Artist: Snowblynd Track: "Little Miss Misery" Album: Dirty Water

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Hailing from Columbus, but delving into the mythology of the American South in similar ways as Lyrnyrd Skynryd, Molly Hatchet and Charlie Daniels, Snowblynd has picked gained national recognition with tracks from their debut album.

Currently, singles from Dirty Water are appearing regularly on AllSouthernRock.com, an internet radio site, and the five-piece outfit is playing across the state throughout October.

Now this is Southern rock, with twang and grit and a bit of a drawl, and all those things are dangerous nowadays. Why? Because people who fear country music can lump everything with twang into a gaping black hole.

Artist: Snowblynd Track: "Little Miss Misery" Album: Dirty Water

Listen

Hailing from Columbus, but delving into the mythology of the American South in similar ways as Lyrnyrd Skynryd, Molly Hatchet and Charlie Daniels, Snowblynd has picked gained national recognition with tracks from their debut album.

Currently, singles from Dirty Water are appearing regularly on AllSouthernRock.com, an internet radio site, and the five-piece outfit is playing across the state throughout October.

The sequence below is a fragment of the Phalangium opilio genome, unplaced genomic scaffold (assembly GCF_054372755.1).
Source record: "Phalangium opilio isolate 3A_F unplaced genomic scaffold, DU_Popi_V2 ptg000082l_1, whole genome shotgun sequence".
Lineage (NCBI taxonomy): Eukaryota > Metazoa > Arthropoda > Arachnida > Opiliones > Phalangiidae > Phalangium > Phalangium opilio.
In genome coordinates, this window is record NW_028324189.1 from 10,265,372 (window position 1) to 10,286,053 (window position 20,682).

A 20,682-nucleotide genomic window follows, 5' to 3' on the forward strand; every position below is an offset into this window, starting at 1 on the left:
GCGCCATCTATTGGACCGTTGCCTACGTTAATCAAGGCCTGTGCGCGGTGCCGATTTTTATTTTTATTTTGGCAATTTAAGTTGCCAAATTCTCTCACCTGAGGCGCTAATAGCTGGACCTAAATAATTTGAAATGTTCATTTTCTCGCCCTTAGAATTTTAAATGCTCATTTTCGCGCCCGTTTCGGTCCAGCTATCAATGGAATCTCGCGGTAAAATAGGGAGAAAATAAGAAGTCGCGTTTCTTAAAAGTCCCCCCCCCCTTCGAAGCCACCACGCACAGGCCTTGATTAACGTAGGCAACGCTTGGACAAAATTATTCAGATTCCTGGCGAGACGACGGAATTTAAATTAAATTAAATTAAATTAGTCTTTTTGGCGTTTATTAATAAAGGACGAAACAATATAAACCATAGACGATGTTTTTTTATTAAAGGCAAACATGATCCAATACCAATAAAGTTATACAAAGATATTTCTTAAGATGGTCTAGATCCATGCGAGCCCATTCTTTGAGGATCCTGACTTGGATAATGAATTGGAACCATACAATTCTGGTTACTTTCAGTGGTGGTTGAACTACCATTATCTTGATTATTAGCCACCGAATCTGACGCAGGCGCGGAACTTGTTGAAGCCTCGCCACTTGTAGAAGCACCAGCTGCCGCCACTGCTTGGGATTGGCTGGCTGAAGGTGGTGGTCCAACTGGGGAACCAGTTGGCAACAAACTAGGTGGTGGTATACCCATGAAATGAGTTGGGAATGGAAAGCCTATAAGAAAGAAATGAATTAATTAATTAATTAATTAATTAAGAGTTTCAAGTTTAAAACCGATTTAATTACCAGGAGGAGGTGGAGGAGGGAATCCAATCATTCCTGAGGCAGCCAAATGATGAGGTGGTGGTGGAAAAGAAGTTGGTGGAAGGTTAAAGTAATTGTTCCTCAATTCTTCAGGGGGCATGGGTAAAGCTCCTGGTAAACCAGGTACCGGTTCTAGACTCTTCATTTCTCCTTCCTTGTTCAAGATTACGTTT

Now this is Southern rock, with twang and grit and a bit of a drawl, and all those things are dangerous nowadays. Why? Because people who fear country music can lump everything with twang into a gaping black hole.

But this music here rests squarely apart from the likes of Toby Keith. Sample a few tracks, and you'll see that this band seems to have some of the same problem rockists and other music fans have with contemporary country - even the popular singles claiming to be influenced by rock 'n' roll.

Their music, which has been expertly produced and stands ready-to-blare, deals with rural settings, the mighty Mississippi, guts, blood and gasoline. But the Columbus band is smart about it, and the melodies ring out with a one-two punch of distorted guitar and the vocals of frontman Brad Williams.

On tracks like "Little Miss Misery" and "Dirty Water," the band manages to avoid the melodramatic mall-core of Nickelback and the boots-'n'-gravy nonsense of most mainstream country music. The results are a handful of decent tracks perfect for a late night at a local saloon.